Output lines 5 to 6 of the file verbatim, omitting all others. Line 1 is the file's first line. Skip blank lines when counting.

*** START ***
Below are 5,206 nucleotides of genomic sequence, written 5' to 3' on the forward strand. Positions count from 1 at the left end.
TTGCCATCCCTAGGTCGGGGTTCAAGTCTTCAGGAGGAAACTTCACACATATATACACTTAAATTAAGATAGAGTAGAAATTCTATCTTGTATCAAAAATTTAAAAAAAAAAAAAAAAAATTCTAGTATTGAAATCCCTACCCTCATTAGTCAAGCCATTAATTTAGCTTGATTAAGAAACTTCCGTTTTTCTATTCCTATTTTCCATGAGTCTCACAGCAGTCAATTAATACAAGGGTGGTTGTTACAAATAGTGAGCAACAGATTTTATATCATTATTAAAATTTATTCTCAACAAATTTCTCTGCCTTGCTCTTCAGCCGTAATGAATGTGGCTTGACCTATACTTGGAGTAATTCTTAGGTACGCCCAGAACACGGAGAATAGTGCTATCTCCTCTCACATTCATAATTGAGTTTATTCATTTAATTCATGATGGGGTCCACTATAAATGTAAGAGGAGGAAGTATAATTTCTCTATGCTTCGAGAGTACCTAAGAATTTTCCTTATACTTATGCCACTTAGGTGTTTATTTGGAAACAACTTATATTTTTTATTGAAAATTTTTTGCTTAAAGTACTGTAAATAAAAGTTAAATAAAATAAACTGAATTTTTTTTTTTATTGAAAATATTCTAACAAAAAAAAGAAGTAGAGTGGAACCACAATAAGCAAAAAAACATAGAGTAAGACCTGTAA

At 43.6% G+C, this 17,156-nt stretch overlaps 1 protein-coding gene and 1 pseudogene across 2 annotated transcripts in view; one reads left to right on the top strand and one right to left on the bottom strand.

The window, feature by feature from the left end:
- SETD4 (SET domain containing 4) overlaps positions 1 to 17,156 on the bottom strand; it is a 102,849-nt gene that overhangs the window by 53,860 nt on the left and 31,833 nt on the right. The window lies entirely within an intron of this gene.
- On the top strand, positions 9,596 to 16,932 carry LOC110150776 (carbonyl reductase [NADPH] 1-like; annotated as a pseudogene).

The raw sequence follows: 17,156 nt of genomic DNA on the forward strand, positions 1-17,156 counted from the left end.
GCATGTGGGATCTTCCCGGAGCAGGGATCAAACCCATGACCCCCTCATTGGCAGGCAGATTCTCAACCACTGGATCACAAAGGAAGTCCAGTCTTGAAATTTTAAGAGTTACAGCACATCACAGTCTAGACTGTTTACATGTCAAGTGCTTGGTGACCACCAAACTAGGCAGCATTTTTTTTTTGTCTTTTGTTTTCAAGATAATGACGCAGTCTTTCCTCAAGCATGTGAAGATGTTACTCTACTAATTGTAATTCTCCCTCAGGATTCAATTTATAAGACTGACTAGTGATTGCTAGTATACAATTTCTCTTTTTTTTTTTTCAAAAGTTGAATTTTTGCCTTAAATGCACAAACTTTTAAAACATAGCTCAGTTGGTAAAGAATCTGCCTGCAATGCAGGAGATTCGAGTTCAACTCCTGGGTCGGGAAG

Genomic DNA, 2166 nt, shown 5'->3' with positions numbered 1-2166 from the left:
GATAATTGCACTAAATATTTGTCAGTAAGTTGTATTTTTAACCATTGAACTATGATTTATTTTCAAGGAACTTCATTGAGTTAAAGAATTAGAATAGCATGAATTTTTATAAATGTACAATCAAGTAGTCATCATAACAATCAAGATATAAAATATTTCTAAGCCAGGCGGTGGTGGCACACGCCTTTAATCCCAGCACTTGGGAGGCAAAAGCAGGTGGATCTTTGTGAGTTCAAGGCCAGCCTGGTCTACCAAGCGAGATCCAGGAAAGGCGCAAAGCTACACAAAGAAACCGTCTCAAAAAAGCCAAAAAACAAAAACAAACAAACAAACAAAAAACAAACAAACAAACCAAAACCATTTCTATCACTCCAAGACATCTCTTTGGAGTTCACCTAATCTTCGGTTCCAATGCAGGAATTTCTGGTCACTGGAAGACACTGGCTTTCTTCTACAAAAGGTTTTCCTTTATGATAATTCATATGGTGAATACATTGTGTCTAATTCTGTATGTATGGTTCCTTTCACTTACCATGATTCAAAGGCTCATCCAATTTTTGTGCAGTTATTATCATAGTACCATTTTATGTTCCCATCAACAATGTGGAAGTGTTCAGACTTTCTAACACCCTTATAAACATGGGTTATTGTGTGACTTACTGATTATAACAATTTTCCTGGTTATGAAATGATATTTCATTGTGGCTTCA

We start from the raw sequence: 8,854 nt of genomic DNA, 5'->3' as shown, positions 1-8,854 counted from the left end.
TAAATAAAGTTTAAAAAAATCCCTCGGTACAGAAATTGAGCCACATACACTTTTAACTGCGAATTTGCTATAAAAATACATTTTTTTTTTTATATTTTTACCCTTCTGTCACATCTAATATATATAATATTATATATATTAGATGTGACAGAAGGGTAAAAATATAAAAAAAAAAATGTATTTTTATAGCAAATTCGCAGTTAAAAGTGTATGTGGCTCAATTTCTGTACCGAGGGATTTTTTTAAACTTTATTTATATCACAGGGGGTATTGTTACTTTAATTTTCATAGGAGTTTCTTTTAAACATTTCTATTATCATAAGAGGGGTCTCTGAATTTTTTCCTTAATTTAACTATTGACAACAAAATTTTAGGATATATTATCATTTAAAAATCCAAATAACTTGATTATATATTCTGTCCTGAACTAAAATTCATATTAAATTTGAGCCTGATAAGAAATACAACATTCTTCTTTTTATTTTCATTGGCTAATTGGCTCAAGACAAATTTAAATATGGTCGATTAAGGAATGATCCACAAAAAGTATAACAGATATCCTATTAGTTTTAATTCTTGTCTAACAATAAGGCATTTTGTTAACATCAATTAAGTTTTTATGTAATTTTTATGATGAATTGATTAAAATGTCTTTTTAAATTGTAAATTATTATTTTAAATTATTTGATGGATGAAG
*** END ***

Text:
- SETD4 (SET domain containing 4) overlaps positions 1 to 17,156 on the bottom strand; it is a 102,849-nt gene that overhangs the window by 53,860 nt on the left and 31,833 nt on the right. The window lies entirely within an intron of this gene.
- On the top strand, positions 9,596 to 16,932 carry LOC110150776 (carbonyl reductase [NADPH] 1-like; annotated as a pseudogene).